Banana bread stays moist for days. I cut mine up and store it in an airtight container. The top crust softens so it loses its delightful crunch, but otherwise the bread is still delicious.
This dense, moist bread is slightly sweet and full of flavor, so I eat it plain. That said, I know some people serve it with a dab of butter on it. You also couldn’t go wrong with peanut butter or hazelnut spread! How do you eat your banana bread?
Want other recipes for leftover bananas? Try Banana-Raspberry Bread; slightly richer Jacked-Up Banana Bread (adapted from Smitten Kitchen); Banana Muffins with streusel, Banana Cupcakes with Peanut Butter Frosting, or Yeasted Banana Sandwich Bread (a personal favorite). Bananas not overripe? Try Roasted Banana Ice Cream.
Interested in other recipes? I save and share recipes I like or want to try on my Pinterest page – follow me there! You can also check out my Facebook page for more recipes and helpful tips. I’m also happy to try to help troubleshoot my recipes there.
Have you tried this recipe? Or have a question about it? Rate it or leave a comment below! (PS: rating my recipes helps other people find them too!)
In the past:
One Year Ago: Cookie Bars!
Two Years Ago: Multigrain Sandwich Bread
Three Years Ago: Sprinkle Cookies
Seven Years Ago: Pear Bread with Walnuts
This classic banana bread recipe uses only one bowl. Although it's made with whole wheat, it stays moist and bursts with bananay flavor!
- 1 1/2 cups bananas (mashed) (3 bananas, but see notes) (360 grams)
- 1 1/4 cups sugar (250 grams)
- 1/2 cup vegetable oil (112 grams) (can use melted butter for flavor)
- 2 eggs
- 1/2 cup yogurt (may use buttermilk, or 1 1/2 teaspoons vinegar + 1/2 milk)
- 1 teaspoon vanilla
- 1 cup all-purpose flour
- 1 cup whole wheat flour (can use all-purpose flour)
- 1/2 cup rolled oats (may use 1/2 cup flour instead)
- 1 teaspoon baking soda
- 1 teaspoon table salt
- 1 cup chopped walnuts (optional)
Lower your baking rack to the bottom position in the oven (if using a 9×5-inch loaf pan). Preheat oven to 350F.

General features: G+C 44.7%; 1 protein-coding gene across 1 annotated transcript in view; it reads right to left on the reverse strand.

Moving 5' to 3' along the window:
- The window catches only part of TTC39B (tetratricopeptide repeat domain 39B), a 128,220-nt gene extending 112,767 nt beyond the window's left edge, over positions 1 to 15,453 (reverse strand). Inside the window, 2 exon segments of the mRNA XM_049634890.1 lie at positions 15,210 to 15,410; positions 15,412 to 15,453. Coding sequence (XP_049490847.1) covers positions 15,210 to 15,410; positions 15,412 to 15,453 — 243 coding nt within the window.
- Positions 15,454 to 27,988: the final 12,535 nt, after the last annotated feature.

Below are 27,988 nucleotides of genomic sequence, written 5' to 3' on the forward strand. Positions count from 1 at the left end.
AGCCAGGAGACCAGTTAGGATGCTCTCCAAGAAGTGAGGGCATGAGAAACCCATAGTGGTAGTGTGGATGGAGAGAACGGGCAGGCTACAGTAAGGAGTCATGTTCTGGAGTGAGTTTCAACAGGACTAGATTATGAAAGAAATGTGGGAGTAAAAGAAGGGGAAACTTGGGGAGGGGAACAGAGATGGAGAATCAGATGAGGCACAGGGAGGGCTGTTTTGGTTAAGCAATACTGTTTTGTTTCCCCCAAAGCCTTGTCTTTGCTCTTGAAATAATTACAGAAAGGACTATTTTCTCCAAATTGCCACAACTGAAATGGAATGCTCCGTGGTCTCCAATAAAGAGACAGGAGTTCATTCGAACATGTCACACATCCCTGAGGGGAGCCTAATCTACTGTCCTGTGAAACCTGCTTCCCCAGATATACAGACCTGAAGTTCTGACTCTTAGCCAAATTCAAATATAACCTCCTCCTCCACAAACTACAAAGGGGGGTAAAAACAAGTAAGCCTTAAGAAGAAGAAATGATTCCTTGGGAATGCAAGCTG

In a large mixing bowl, mash your bananas using a potato masher (preferred) or a fork, until relatively smooth.
Add sugar, oil, eggs, yogurt, and vanilla. Use a whisk to mix until thoroughly combined, although you may still have lumps of banana if your mashed banana wasn't smooth.
Use a rubber spatula to fold in the flour, oats, baking soda, and salt. Mix until just combined; be sure there are no clumps of dry flour, but don't overmix. Your batter will be lumpy if using the oats. Stir in nuts, if using.
Pour batter into a greased 9×5-inch loaf pan. Bake on the bottom oven rack at 350F for about 75 minutes, until a toothpick inserted into the center comes out clean. If the top is getting too dark, cover it with aluminum foil while it finishes baking. (Rotate your pan if you must while the bread bakes, but don't jostle it or it will deflate and be dense and a little gummy.)
Let the bread cool for 10 minutes in the pan, then turn the bread out onto a wire cooling rack to let it release remaining steam (or else your bread will be soggy). Cool at least 2 hours before cutting. Cut with a serrated bread knife. Store in an air-tight container.
Banana sizes vary. My bananas usually weigh 19 ounces/546 grams (just over a pound) before peeling, and 12 ounces or between 360-400 grams after peeling.
I always peel and freeze bananas when they become overripe, then save them to make this bread. Pull your bananas from the freezer and thaw completely before mashing.
You can make this bread with only all-purpose flour if you want, but I like adding whole wheat flour and oats to make it healthier. I believe 100% whole wheat flour in it would work, but it may be a bit more dense.
A note on pans: I use a natural aluminum loaf pan that is not non-stick. Glass or dark pans will bake differently. If using glass or very dark pans, reduce the temperature to 325F, and begin testing the bread at 60 minutes baking time. See more on dark vs. light pans here.
Baking this in the evening? Cool completely on a rack, then place back in the loaf pan and cover with a folded kitchen towel. Mine has always been moist the next morning since it hasn’t been cut.
You can bake this in two 8×4 inch loaf pans for 60 minutes.
Nutritional information is an estimate based on banana bread made without nuts.
Recipe adapted from the Betty Crocker Cookbook